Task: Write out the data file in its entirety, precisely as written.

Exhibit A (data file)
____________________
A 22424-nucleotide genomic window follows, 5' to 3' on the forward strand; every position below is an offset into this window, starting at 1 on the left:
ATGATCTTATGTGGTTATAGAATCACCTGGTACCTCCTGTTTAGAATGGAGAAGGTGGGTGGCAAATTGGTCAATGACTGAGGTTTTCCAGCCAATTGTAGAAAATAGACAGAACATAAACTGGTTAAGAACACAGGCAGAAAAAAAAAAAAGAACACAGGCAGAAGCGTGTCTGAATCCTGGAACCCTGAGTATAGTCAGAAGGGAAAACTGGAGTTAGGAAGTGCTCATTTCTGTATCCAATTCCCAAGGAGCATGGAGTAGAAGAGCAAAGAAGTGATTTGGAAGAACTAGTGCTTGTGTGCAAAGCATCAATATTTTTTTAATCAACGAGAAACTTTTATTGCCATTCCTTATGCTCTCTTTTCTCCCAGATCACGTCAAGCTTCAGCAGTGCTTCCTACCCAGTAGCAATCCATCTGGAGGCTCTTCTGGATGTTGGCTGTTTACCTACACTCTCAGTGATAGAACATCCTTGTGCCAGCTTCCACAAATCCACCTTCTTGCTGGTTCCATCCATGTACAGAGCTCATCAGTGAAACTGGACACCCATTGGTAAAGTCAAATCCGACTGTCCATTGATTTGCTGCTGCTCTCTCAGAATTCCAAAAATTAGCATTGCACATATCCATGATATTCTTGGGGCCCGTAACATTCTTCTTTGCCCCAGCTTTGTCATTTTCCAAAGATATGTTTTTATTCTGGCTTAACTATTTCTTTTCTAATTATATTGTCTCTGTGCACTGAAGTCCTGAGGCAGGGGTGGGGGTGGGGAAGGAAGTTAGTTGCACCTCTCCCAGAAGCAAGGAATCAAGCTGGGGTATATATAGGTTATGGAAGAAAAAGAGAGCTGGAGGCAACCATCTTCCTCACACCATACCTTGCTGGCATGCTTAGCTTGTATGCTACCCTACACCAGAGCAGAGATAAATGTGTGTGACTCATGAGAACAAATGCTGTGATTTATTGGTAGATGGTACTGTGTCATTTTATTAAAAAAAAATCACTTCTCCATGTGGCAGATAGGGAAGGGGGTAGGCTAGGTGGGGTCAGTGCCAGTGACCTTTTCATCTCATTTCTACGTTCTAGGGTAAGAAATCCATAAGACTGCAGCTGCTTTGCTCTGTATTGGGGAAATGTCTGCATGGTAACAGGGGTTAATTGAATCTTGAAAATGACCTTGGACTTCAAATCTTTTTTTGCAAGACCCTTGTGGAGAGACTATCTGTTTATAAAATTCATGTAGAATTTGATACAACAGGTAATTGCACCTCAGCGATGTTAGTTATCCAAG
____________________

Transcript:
A 22424-nucleotide genomic window follows, 5' to 3' on the forward strand; every position below is an offset into this window, starting at 1 on the left:
ATGATCTTATGTGGTTATAGAATCACCTGGTACCTCCTGTTTAGAATGGAGAAGGTGGGTGGCAAATTGGTCAATGACTGAGGTTTTCCAGCCAATTGTAGAAAATAGACAGAACATAAACTGGTTAAGAACACAGGCAGAAAAAAAAAAAAGAACACAGGCAGAAGCGTGTCTGAATCCTGGAACCCTGAGTATAGTCAGAAGGGAAAACTGGAGTTAGGAAGTGCTCATTTCTGTATCCAATTCCCAAGGAGCATGGAGTAGAAGAGCAAAGAAGTGATTTGGAAGAACTAGTGCTTGTGTGCAAAGCATCAATATTTTTTTAATCAACGAGAAACTTTTATTGCCATTCCTTATGCTCTCTTTTCTCCCAGATCACGTCAAGCTTCAGCAGTGCTTCCTACCCAGTAGCAATCCATCTGGAGGCTCTTCTGGATGTTGGCTGTTTACCTACACTCTCAGTGATAGAACATCCTTGTGCCAGCTTCCACAAATCCACCTTCTTGCTGGTTCCATCCATGTACAGAGCTCATCAGTGAAACTGGACACCCATTGGTAAAGTCAAATCCGACTGTCCATTGATTTGCTGCTGCTCTCTCAGAATTCCAAAAATTAGCATTGCACATATCCATGATATTCTTGGGGCCCGTAACATTCTTCTTTGCCCCAGCTTTGTCATTTTCCAAAGATATGTTTTTATTCTGGCTTAACTATTTCTTTTCTAATTATATTGTCTCTGTGCACTGAAGTCCTGAGGCAGGGGTGGGGGTGGGGAAGGAAGTTAGTTGCACCTCTCCCAGAAGCAAGGAATCAAGCTGGGGTATATATAGGTTATGGAAGAAAAAGAGAGCTGGAGGCAACCATCTTCCTCACACCATACCTTGCTGGCATGCTTAGCTTGTATGCTACCCTACACCAGAGCAGAGATAAATGTGTGTGACTCATGAGAACAAATGCTGTGATTTATTGGTAGATGGTACTGTGTCATTTTATTAAAAAAAAATCACTTCTCCATGTGGCAGATAGGGAAGGGGGTAGGCTAGGTGGGGTCAGTGCCAGTGACCTTTTCATCTCATTTCTACGTTCTAGGGTAAGAAATCCATAAGACTGCAGCTGCTTTGCTCTGTATTGGGGAAATGTCTGCATGGTAACAGGGGTTAATTGAATCTTGAAAATGACCTTGGACTTCAAATCTTTTTTTGCAAGACCCTTGTGGAGAGACTATCTGTTTATAAAATTCATGTAGAATTTGATACAACAGGTAATTGCACCTCAGCGATGTTAGTTATCCAAG